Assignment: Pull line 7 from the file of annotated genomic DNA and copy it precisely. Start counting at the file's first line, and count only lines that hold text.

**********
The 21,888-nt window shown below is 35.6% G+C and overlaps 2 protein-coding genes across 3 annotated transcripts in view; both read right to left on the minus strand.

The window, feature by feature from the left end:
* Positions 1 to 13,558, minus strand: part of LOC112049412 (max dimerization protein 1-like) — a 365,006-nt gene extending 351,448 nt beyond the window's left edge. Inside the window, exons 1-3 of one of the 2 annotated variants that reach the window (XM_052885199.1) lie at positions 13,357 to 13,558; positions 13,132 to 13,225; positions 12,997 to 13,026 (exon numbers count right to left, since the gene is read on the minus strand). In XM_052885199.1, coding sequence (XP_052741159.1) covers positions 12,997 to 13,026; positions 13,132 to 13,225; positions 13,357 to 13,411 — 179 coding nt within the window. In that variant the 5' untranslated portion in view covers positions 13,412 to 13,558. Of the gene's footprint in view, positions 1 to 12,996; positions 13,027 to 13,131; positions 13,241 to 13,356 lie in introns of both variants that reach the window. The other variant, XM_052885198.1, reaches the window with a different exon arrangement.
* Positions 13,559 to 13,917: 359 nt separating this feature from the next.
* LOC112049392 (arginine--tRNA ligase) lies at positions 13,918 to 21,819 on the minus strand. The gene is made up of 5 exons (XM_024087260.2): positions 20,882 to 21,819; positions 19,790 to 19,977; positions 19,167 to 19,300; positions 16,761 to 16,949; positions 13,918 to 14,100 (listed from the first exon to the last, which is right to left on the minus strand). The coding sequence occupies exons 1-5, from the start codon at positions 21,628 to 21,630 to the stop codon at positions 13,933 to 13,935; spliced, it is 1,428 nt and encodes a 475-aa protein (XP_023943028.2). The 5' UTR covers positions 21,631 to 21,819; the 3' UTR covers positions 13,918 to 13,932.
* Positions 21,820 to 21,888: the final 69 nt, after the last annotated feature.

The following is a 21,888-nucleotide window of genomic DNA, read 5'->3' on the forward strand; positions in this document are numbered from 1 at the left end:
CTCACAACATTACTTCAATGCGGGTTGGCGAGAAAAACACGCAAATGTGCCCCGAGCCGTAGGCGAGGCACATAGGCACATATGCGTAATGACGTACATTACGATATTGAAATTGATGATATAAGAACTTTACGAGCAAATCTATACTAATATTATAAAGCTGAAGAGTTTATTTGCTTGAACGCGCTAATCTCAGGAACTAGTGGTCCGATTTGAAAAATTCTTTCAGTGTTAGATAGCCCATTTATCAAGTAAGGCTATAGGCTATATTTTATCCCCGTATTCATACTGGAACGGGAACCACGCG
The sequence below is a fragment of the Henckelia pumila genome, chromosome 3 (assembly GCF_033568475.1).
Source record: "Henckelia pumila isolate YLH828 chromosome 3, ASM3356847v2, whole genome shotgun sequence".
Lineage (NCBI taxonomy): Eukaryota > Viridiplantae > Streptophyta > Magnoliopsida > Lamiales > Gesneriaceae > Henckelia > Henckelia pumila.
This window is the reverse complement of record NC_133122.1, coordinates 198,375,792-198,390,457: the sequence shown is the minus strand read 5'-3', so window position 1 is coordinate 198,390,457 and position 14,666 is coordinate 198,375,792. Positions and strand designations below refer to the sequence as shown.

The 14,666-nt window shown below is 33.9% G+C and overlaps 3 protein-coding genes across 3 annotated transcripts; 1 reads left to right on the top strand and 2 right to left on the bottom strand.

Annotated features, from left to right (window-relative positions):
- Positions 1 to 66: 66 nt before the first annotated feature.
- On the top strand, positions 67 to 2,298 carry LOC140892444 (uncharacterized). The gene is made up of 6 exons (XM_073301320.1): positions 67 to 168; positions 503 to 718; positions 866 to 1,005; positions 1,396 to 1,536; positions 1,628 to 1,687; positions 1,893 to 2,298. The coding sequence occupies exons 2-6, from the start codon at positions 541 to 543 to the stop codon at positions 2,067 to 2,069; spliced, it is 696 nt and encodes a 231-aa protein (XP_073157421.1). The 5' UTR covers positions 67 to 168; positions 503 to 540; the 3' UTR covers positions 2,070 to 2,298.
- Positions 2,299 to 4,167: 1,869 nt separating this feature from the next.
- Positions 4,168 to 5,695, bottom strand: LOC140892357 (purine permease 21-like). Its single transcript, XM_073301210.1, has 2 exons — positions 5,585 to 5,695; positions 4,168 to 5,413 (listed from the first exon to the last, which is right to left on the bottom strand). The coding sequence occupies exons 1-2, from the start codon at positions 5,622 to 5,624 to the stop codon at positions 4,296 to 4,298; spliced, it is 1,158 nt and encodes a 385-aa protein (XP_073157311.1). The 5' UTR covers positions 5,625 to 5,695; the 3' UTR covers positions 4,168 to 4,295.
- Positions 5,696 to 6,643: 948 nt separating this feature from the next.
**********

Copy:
The following is a 21,888-nucleotide window of genomic DNA, read 5'->3' on the forward strand; positions in this document are numbered from 1 at the left end: